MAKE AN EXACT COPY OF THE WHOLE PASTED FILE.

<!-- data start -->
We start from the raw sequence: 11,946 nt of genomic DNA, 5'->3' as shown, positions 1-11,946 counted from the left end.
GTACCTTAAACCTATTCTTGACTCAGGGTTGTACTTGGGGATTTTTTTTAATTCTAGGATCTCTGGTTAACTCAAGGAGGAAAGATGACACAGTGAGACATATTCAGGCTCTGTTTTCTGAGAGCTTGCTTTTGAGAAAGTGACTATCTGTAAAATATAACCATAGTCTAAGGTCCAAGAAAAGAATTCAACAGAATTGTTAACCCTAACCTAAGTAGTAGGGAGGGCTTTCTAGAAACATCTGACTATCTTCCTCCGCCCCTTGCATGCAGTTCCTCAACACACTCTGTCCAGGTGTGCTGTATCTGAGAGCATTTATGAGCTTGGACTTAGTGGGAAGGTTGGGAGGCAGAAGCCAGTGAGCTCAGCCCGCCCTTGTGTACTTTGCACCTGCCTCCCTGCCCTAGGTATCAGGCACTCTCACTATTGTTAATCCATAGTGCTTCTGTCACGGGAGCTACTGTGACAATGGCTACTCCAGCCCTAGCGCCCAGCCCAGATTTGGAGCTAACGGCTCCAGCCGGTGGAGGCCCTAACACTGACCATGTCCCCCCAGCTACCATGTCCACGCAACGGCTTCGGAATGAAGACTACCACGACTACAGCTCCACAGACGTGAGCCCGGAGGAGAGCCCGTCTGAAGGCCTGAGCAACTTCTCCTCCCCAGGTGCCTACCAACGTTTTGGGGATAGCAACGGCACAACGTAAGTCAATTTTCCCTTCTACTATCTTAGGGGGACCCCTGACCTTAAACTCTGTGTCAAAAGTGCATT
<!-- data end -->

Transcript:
We start from the raw sequence: 11,946 nt of genomic DNA, 5'->3' as shown, positions 1-11,946 counted from the left end.
GTACCTTAAACCTATTCTTGACTCAGGGTTGTACTTGGGGATTTTTTTTAATTCTAGGATCTCTGGTTAACTCAAGGAGGAAAGATGACACAGTGAGACATATTCAGGCTCTGTTTTCTGAGAGCTTGCTTTTGAGAAAGTGACTATCTGTAAAATATAACCATAGTCTAAGGTCCAAGAAAAGAATTCAACAGAATTGTTAACCCTAACCTAAGTAGTAGGGAGGGCTTTCTAGAAACATCTGACTATCTTCCTCCGCCCCTTGCATGCAGTTCCTCAACACACTCTGTCCAGGTGTGCTGTATCTGAGAGCATTTATGAGCTTGGACTTAGTGGGAAGGTTGGGAGGCAGAAGCCAGTGAGCTCAGCCCGCCCTTGTGTACTTTGCACCTGCCTCCCTGCCCTAGGTATCAGGCACTCTCACTATTGTTAATCCATAGTGCTTCTGTCACGGGAGCTACTGTGACAATGGCTACTCCAGCCCTAGCGCCCAGCCCAGATTTGGAGCTAACGGCTCCAGCCGGTGGAGGCCCTAACACTGACCATGTCCCCCCAGCTACCATGTCCACGCAACGGCTTCGGAATGAAGACTACCACGACTACAGCTCCACAGACGTGAGCCCGGAGGAGAGCCCGTCTGAAGGCCTGAGCAACTTCTCCTCCCCAGGTGCCTACCAACGTTTTGGGGATAGCAACGGCACAACGTAAGTCAATTTTCCCTTCTACTATCTTAGGGGGACCCCTGACCTTAAACTCTGTGTCAAAAGTGCATT